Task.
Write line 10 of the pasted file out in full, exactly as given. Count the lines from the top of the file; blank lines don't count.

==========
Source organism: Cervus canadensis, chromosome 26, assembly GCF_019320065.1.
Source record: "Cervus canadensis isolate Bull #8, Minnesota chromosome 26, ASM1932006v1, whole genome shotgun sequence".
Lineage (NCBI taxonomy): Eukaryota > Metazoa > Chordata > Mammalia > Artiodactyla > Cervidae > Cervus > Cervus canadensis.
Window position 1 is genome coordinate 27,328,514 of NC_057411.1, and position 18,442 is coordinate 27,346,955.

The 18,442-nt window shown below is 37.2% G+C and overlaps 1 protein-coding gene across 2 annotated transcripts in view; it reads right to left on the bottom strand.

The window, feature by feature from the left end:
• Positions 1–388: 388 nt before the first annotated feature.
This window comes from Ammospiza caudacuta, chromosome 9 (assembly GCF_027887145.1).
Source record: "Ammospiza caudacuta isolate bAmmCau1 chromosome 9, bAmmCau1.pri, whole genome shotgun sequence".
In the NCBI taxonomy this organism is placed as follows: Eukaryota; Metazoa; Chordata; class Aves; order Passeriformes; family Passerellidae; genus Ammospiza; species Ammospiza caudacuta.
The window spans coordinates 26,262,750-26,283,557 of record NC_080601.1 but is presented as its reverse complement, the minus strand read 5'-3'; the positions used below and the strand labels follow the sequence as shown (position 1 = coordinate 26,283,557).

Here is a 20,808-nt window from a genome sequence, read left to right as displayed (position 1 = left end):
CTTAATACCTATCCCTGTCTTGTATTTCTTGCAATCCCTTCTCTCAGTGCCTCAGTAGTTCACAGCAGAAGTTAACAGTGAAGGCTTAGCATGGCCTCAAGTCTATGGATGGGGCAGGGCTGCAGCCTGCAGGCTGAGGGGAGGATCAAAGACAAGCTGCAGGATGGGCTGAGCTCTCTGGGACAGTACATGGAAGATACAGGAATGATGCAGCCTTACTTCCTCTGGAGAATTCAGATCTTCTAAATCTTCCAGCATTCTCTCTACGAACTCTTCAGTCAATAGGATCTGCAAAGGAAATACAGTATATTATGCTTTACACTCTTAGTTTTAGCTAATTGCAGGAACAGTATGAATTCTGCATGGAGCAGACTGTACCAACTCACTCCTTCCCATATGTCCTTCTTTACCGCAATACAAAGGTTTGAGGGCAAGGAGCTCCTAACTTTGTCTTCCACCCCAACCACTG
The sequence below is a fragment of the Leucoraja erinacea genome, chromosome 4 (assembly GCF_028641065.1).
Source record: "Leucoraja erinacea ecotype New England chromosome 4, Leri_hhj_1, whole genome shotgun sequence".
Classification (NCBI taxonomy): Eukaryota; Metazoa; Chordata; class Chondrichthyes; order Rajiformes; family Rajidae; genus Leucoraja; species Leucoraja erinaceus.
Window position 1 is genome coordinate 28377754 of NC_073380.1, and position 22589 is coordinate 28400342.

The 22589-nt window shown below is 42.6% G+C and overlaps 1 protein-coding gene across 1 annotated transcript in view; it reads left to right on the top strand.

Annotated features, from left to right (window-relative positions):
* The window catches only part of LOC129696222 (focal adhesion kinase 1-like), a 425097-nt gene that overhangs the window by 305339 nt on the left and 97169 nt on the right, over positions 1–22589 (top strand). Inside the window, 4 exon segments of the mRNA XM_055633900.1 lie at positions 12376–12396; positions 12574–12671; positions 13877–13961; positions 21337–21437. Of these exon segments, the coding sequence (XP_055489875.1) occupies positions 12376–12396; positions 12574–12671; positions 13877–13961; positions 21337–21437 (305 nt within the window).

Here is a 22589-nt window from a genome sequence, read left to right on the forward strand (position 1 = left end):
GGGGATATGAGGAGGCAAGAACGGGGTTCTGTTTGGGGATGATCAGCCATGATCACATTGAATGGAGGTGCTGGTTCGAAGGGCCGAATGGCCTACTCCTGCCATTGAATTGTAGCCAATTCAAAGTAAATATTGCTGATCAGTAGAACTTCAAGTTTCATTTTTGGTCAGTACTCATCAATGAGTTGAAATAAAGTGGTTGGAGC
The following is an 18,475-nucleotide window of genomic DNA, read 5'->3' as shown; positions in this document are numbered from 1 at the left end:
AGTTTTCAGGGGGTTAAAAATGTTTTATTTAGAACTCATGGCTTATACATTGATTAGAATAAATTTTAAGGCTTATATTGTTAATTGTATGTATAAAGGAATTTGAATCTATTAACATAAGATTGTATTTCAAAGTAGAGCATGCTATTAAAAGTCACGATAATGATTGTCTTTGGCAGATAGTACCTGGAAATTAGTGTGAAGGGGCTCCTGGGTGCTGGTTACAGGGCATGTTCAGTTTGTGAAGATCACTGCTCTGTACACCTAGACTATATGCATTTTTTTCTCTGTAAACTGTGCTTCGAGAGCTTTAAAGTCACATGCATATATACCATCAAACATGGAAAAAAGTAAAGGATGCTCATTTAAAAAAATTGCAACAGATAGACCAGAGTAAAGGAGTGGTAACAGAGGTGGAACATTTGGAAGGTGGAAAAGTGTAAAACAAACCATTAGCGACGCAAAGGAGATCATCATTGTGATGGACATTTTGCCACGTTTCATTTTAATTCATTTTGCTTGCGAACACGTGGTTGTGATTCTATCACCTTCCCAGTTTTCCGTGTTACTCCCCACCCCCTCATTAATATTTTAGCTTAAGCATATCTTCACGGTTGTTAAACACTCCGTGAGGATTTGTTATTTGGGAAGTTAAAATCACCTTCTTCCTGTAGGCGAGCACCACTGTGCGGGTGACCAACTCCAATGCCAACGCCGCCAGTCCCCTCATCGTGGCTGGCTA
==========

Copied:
In the NCBI taxonomy this organism is placed as follows: Eukaryota; Metazoa; Chordata; class Aves; order Passeriformes; family Passerellidae; genus Ammospiza; species Ammospiza caudacuta.